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Theodore Roosevelt (1858–1919). Through the Brazilian Wilderness. 1914.

Page 334

pass before it vanishes. The first settlers came to Brazil a century before the first settlers came to the United States and Canada. For three hundred years progress was very slow—Portuguese colonial government at that time was almost as bad as Spanish. For the last half-century and over there has been a steady increase in the rapidity of the rate of development; and this increase bids fair to be constantly more rapid in the future.
  The Paolistas, hunting for lands, slaves, and mines, were the first native Brazilians who, a hundred years ago, played a great part in opening to settlement vast stretches of wilderness. The rubber hunters have played a similar part during the last few decades. Rubber dazzled them, as gold and diamonds have dazzled other men and driven them forth to wander through the wide waste spaces of the world. Searching for rubber they made highways of rivers the very existence of which was unknown to the governmental authorities, or to any map-makers. Whether they succeeded or failed, they everywhere left behind them settlers, who toiled, married, and brought up children. Settlement began; the conquest of the wilderness entered on its first stage.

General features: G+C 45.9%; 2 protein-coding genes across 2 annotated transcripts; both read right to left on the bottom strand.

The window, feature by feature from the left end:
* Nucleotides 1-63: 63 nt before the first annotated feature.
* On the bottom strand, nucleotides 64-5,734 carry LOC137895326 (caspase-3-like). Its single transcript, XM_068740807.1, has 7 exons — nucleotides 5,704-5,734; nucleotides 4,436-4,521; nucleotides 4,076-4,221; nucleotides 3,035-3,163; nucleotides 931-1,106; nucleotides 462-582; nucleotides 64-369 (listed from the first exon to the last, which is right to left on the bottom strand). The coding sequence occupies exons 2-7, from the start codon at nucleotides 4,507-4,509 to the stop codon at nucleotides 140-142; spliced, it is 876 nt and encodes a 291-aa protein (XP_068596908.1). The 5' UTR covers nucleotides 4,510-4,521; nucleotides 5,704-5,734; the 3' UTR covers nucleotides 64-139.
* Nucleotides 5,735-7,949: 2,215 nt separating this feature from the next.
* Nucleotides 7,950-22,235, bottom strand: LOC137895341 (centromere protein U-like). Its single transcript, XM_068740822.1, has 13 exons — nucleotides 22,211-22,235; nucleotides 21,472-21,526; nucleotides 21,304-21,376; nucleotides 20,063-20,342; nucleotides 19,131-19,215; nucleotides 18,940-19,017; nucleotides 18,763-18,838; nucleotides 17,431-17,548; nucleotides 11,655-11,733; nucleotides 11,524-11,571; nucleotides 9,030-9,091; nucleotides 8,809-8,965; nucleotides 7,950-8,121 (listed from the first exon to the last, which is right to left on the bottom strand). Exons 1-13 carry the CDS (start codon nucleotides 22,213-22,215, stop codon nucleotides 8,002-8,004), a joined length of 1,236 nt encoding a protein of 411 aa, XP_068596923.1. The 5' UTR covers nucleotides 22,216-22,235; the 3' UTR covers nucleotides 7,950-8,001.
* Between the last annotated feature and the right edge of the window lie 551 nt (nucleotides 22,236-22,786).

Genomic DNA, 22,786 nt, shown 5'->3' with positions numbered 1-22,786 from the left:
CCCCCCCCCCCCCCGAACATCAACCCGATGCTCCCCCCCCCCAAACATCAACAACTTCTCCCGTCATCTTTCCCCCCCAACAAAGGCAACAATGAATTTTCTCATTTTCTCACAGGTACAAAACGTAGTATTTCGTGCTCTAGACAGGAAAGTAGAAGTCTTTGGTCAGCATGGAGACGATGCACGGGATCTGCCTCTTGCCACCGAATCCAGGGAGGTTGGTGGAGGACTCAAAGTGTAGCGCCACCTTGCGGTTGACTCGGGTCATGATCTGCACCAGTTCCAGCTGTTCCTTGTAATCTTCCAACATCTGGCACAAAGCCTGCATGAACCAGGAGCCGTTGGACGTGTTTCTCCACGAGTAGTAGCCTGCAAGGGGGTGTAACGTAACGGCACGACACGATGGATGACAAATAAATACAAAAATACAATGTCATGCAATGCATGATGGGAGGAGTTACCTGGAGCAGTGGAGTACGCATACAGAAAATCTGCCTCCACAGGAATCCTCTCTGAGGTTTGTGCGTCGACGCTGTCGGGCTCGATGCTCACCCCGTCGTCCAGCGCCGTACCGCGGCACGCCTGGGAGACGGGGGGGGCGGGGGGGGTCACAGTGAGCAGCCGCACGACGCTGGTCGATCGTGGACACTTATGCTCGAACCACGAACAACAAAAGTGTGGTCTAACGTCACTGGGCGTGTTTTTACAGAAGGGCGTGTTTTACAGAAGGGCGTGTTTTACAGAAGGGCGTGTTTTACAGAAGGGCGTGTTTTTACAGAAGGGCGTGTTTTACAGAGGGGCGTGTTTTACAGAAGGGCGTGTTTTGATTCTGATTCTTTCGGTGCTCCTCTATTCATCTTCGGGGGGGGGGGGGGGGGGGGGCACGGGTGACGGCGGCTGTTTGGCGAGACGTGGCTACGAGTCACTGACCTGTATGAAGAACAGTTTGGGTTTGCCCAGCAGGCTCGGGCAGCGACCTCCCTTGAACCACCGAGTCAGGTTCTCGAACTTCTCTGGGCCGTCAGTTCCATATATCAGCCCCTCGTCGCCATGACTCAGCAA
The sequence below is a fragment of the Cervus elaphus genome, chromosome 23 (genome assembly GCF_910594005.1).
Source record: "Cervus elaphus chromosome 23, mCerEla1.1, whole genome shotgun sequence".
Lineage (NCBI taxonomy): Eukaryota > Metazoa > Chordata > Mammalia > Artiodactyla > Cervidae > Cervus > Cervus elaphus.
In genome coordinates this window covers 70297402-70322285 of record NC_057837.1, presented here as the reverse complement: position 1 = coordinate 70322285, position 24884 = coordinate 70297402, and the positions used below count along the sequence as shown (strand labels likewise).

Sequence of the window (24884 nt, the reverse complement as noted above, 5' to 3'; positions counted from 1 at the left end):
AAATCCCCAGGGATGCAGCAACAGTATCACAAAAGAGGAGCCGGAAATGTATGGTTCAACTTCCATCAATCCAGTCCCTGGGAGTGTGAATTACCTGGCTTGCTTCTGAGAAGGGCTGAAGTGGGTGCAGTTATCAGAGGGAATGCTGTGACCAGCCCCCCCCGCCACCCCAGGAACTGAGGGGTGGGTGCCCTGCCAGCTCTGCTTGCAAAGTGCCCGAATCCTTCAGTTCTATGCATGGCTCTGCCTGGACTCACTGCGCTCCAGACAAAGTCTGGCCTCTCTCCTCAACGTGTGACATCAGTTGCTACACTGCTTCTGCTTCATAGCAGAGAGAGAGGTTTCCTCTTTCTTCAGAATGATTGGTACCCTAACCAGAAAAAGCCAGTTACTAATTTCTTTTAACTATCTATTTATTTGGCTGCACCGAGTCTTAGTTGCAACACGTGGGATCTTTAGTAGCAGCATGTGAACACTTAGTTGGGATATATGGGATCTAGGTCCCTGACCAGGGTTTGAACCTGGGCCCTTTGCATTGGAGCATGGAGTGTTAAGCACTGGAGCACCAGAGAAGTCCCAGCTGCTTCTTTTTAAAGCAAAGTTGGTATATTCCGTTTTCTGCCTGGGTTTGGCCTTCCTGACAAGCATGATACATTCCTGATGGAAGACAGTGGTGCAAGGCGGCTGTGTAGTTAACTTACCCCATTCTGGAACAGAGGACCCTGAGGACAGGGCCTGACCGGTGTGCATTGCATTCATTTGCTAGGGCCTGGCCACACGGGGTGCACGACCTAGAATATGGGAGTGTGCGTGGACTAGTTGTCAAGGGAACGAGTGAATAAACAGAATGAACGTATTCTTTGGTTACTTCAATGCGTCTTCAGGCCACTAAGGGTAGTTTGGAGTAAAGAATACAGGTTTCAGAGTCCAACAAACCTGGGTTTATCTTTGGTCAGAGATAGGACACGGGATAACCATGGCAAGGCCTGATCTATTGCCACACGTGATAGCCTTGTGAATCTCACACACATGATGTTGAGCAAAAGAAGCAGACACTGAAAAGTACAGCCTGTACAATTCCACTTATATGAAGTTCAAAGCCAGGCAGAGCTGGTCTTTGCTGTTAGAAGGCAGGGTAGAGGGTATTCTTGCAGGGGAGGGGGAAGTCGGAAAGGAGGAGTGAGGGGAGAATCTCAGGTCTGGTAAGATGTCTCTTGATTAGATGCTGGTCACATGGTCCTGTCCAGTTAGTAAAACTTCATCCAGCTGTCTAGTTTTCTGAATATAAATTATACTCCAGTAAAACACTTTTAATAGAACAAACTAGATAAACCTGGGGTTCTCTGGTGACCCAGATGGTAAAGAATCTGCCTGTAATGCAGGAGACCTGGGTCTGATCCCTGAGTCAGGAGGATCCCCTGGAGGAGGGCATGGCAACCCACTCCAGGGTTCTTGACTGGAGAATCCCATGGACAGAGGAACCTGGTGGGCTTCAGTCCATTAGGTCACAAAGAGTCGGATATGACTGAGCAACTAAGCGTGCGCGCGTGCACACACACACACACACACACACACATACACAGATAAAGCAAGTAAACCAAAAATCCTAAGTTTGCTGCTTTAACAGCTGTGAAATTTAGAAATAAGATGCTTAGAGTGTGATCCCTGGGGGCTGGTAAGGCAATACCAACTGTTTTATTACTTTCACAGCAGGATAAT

On the 20th we stopped at the first store, where we bought, of course at a high price, sugar and tobacco for the camaradas. In this land of plenty the camaradas over-ate, and sickness was as rife among them as ever. In Cherrie’s boat he himself and the steersman were the only men who paddled strongly and continuously. The storekeeper’s stock of goods was very low, only what he still had left from that brought in nearly a year before; for the big boats, or batelãos—batelons—had not yet